John Spencer was working the graveyard shift at the Quality Mills textile plant in Mount Airy, North Carolina, when his draft number came up.
After training at Fort Bragg and Fort Knox, the 20-year-old was sent to South Vietnam in 1969, where he served for one year and 16 days as an Army armored reconnaissance specialist in the infantry. During that deployment, he was hit in the neck by shrapnel.
But it wasn’t just the enemy that presented challenges for Spencer abroad. As a Black man in the Army he endured racism and discrimination from a leader who called him lazy, conniving and much worse, he recalled.
The unit would ultimately unilaterally discharge Spencer with an other than honorable discharge — the lowest administrative discharge in the military — for minor infractions. Spencer was told by this unit that the discharge would be upgraded once he was stateside again.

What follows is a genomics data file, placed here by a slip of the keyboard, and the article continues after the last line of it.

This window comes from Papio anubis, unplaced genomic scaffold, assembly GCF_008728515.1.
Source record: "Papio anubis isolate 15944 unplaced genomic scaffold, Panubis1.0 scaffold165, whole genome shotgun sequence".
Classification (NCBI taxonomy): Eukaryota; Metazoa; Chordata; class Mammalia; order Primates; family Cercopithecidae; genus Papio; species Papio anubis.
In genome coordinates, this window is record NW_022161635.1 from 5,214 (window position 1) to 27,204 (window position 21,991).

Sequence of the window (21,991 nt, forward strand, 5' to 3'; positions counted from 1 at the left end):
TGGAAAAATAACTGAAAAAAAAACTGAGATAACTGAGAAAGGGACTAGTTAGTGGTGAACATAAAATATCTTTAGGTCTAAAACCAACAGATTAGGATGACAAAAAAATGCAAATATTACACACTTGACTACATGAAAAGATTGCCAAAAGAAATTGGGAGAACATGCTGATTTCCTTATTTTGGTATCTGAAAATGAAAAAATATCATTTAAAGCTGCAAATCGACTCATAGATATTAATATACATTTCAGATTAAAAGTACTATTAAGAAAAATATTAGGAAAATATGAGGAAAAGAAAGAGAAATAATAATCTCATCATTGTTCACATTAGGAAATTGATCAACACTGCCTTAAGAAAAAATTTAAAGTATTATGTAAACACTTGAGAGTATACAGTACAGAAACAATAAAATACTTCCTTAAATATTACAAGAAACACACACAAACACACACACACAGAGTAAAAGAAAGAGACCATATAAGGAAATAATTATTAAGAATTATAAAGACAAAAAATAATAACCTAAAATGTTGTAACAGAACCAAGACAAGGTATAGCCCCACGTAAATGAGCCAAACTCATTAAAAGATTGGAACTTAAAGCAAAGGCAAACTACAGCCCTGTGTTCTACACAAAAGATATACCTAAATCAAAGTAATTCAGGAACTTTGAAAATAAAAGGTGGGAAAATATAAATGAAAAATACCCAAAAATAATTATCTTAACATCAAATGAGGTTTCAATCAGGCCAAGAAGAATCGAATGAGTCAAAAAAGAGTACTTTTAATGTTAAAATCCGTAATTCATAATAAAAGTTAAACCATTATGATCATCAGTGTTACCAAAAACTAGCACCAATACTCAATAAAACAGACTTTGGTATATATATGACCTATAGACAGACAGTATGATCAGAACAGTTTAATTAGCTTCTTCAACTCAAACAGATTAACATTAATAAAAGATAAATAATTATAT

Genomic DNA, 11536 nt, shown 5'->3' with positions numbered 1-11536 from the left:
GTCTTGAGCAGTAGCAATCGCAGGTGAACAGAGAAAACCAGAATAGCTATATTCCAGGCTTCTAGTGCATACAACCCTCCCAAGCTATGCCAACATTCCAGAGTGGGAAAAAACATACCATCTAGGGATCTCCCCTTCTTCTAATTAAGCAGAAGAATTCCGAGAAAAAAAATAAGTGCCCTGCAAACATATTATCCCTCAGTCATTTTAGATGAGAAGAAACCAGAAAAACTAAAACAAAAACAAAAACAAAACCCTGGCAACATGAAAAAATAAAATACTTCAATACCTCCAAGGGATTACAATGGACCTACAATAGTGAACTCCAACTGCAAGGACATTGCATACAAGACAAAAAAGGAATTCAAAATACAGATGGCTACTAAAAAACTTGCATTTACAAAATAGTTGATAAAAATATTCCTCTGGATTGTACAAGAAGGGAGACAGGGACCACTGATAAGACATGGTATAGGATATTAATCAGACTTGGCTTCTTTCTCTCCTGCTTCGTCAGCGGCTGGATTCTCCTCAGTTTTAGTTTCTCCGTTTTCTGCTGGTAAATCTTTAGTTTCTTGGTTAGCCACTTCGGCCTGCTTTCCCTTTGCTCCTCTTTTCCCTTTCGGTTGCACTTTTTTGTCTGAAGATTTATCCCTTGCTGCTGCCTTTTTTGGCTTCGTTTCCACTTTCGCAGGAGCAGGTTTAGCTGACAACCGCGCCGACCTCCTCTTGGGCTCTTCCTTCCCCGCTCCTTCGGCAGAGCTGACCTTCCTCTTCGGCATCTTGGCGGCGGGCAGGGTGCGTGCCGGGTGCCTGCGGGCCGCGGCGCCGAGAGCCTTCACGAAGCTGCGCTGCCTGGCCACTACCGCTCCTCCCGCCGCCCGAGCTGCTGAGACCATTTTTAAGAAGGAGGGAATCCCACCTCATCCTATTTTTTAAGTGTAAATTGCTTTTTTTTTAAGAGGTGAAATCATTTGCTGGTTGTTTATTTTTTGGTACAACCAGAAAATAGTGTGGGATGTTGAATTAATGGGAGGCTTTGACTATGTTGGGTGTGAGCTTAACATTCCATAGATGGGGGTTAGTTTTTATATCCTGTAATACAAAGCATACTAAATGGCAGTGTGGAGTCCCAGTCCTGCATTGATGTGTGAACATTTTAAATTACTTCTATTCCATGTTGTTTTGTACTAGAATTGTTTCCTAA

He was sent home to North Carolina, disqualified for veterans benefits. He was eligible for the Purple Heart but never received it. He had earned a coveted combat infantryman badge and a Vietnam War Cross that he was never awarded.
Then, three years ago, Spencer met with Tar Heels from the UNC School of Law’s Military and Veterans Law Clinic and told his story. That group of Carolina Law students at the clinic advocated for Spencer and worked to restore his federal veteran status and much more.
In spring 2022, the clinic team received the good news that Spencer’s discharge had been upgraded and his honors would be restored. After five decades, he was finally granted full federal veteran status with full health care benefits and received his Purple Heart, combat infantryman badge and a Vietnam Gallantry Cross.